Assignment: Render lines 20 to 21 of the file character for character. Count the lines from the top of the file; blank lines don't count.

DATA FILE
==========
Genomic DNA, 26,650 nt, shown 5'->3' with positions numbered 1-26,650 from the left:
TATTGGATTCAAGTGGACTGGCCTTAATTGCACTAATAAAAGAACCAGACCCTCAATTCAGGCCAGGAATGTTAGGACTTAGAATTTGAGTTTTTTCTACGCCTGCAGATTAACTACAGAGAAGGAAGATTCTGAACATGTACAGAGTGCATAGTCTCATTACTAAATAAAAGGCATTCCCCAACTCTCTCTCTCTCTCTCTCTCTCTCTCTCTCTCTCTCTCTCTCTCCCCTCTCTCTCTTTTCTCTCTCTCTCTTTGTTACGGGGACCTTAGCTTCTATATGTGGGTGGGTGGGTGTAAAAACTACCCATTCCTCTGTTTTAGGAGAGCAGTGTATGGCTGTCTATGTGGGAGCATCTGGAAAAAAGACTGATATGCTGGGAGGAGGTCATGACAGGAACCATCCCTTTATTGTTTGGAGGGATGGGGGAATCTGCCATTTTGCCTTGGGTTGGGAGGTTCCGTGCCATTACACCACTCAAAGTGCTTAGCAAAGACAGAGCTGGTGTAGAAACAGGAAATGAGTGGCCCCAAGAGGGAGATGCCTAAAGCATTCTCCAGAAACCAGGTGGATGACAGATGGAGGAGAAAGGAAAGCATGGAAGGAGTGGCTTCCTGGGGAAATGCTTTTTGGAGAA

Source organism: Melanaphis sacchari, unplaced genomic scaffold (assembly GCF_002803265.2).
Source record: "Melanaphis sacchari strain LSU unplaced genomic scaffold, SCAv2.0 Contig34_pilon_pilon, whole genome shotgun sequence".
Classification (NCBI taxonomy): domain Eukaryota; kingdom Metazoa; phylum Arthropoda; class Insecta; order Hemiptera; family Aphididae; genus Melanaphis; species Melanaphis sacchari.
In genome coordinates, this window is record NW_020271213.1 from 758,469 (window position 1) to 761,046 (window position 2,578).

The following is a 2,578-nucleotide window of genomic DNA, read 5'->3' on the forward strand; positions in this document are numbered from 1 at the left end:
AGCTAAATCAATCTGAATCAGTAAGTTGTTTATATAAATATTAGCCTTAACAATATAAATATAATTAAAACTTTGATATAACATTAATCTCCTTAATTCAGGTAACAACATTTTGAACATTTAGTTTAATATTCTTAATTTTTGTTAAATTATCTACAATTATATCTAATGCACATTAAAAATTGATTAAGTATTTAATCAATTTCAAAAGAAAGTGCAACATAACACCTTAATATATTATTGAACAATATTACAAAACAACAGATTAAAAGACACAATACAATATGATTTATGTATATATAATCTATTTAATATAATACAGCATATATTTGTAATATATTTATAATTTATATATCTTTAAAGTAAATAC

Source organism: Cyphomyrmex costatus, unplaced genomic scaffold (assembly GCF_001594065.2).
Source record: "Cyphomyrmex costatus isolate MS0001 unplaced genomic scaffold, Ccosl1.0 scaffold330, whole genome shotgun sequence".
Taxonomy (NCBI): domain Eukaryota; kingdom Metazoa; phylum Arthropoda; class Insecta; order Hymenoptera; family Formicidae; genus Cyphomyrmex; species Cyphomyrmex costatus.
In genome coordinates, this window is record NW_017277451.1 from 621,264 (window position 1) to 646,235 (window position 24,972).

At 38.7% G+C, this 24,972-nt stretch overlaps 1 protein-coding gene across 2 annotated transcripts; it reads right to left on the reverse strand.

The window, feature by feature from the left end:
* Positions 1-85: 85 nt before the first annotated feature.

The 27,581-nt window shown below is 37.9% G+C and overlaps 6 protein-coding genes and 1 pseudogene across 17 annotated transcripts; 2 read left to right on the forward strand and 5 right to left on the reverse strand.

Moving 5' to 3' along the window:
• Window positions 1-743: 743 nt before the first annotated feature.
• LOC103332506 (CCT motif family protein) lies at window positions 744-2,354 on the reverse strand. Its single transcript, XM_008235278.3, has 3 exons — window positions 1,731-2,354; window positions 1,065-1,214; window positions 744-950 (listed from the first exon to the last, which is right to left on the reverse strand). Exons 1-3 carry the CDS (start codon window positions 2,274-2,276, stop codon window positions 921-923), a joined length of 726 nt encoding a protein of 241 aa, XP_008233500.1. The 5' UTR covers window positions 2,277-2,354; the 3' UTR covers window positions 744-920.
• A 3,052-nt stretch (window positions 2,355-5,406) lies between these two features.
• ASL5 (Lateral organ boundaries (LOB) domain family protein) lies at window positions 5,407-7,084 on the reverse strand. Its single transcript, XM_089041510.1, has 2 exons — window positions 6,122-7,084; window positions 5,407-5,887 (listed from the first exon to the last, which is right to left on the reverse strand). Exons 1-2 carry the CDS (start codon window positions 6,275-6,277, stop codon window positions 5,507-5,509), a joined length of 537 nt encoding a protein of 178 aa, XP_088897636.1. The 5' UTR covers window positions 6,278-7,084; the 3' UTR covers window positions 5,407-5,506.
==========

• A 3,052-nt stretch (window positions 2,355-5,406) lies between these two features.
• ASL5 (Lateral organ boundaries (LOB) domain family protein) lies at window positions 5,407-7,084 on the reverse strand. Its single transcript, XM_089041510.1, has 2 exons — window positions 6,122-7,084; window positions 5,407-5,887 (listed from the first exon to the last, which is right to left on the reverse strand). Exons 1-2 carry the CDS (start codon window positions 6,275-6,277, stop codon window positions 5,507-5,509), a joined length of 537 nt encoding a protein of 178 aa, XP_088897636.1. The 5' UTR covers window positions 6,278-7,084; the 3' UTR covers window positions 5,407-5,506.